Coi and Dodge (1983) have developed another way of determining children's social status within classrooms which is based on quantifiable measures obtained from positive and negative nomination data. Their formulas are useful when the most general nomination format states "What three children in this classroom do you 'like the most'" or "What three children in this room do you 'like the least'". Nominations may be treated as 'fixed nominations' (for instance fixed at a maximum of three nominations) or 'fixed-rank' measures (for instance giving a weight of 3 to first nominations, 2 to second nominations, 1 to third nominations and 0 for no nominations). Certain basic statistics such as the mean and standard deviation can be calculated for each general question: i.e., the mean and standard deviation for 'liked the most' as well as 'liked the least'. In order to use Coi and Dodge's (1983) formulas for determining social status you must first convert the children's raw frequency or weighted frequency scores to standardized z-scores. This is fairly simple to do after one has computed the means and standard deviations for each of the two general questions 'liked the most' (LM) and 'liked the least' (LL). The mean for each question is subtracted from each child's score on that question and this difference is divided by the standard deviation for that question:

Child's score - mean
--------------------------------- = z-score
standard deviation

zLM = the z-score for the 'liked most' question.

zLL = the z-score for the 'liked least' question

SOCIAL PREFERENCE (SP). After computing each child's zLM and zLL scores one can then go on to compute each child's Social Preference score which is as follows:

SP = zLM - zLL

The main idea behind this construct, Social Preference, is that the zLM score will obviously be a positive figure if zLM is greater than zLL, while if the zLM is less than zLL, the result will be a negative number. Negative numbers exist at one end of the continuum indicating very little preference, while positive scores indicate a strong preference. Scores in the middle, that is close to zero (0) indicate average social preference.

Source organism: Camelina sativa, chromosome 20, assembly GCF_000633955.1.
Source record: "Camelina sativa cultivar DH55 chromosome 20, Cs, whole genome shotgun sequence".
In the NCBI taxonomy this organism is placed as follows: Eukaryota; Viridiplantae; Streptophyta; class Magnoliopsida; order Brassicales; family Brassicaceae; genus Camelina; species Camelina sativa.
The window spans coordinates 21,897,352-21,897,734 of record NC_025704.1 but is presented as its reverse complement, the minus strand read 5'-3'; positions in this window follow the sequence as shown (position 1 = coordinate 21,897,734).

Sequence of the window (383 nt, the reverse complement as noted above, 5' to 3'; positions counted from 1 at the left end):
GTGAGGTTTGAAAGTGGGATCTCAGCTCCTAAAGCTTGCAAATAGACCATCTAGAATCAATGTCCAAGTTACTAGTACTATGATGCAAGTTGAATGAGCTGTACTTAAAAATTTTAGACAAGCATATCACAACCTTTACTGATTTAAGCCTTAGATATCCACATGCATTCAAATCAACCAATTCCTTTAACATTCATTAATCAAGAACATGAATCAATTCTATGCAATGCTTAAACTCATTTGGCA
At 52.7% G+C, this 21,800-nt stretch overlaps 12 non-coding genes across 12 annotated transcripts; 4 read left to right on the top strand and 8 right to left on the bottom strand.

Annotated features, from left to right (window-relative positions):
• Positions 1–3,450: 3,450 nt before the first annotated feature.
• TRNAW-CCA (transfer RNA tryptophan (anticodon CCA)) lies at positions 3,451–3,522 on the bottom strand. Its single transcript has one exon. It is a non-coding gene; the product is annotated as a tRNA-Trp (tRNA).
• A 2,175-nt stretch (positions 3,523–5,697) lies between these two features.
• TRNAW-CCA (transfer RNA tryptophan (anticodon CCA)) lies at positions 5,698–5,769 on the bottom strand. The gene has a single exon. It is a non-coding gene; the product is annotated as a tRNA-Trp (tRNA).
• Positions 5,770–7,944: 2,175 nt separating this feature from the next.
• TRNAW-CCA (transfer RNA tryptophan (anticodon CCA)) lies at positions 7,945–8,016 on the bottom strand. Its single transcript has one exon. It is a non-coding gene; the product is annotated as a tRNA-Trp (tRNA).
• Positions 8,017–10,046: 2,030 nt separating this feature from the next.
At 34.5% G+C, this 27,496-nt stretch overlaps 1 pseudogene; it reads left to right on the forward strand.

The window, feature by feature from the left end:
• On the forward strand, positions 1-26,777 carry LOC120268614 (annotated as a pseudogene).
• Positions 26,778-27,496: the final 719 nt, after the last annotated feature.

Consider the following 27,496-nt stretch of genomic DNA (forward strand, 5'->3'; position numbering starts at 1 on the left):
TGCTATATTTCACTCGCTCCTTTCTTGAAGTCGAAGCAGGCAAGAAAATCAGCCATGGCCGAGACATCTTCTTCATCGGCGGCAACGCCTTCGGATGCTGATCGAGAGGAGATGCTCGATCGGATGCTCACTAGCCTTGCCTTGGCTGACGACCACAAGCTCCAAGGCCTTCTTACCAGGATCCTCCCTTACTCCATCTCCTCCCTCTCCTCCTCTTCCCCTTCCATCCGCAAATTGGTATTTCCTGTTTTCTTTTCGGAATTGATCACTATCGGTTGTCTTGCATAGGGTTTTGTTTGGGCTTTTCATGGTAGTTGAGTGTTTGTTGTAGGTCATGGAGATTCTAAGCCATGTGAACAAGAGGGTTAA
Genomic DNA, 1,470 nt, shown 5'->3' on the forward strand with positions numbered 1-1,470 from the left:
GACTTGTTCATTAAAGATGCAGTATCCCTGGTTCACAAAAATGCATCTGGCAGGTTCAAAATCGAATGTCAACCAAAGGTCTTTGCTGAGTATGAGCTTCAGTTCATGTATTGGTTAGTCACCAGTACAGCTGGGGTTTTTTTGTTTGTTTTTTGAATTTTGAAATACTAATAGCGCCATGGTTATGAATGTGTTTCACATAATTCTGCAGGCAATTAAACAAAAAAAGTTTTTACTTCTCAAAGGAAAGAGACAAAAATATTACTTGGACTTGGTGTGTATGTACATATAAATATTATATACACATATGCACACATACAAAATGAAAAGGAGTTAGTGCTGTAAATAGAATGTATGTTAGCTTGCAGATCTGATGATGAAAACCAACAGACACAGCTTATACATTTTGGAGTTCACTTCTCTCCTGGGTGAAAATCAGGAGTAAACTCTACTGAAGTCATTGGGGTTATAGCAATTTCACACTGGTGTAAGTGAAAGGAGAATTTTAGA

SOCIAL IMPACT (SI). Social Impact is the idea that whether or not children are liked by the group as a whole, or disliked by the group, the group is, nevertheless responsive to them. Therefore, both the zLM as well as the zLL scores are an important consideration. Thus the formula for Social Impact is as follows:

SI = zLM + zLL


Given these four computations [1) zLM, 2) zLL, 3) SP and 4) SI] one can then apply Boolian Logic to determine the five specific categories of social status:

One distinct advantage of standardizing children's scores - i.e., transforming their raw positive or negative nomination scores into "z-scores" - is that these z-scores make possible normative comparisons of individual in different environments. Obviously one factor effecting the children's raw scores is the size of the classroom group with which the child is being measured: eg., the difference in frequency of nominations in a large group may be substantially different than the frequency of nominations they receive in a different and "smaller" group. Sometimes teachers and wish to know the stability or similarity of a child's social status in different classrooms, or even over time (eg., do kids change or maintain their social status as they grow older?). The standardized z-scores provide an appropriate way of answering questions such as these because these standardized scores reflect normative standing in a group regardless of the constituency or size of the group.

SOCIAL DISTANCE: A SOCIOMETRIC RATING SYSTEM


Asher and Hymel (1981), Kane and Lawler (1978), as well as Miller and Gentry (1980) have discussed several different techniques for measuring peer attraction. An adaptation of a sociometric rating scale developed by the Horace Mann-Lincoln Institute of School Experimentation (Bureau of Publications, 1947) entitled the Classroom Social Distance Scale, is one such measure. The scale is modeled after Bogardus (1928) sociologically oriented strategy and allows each child within any particular classroom to give, as well as receive from every child in the classroom, a rating on a 1 to 5 continuum. The rating continuum is as follows: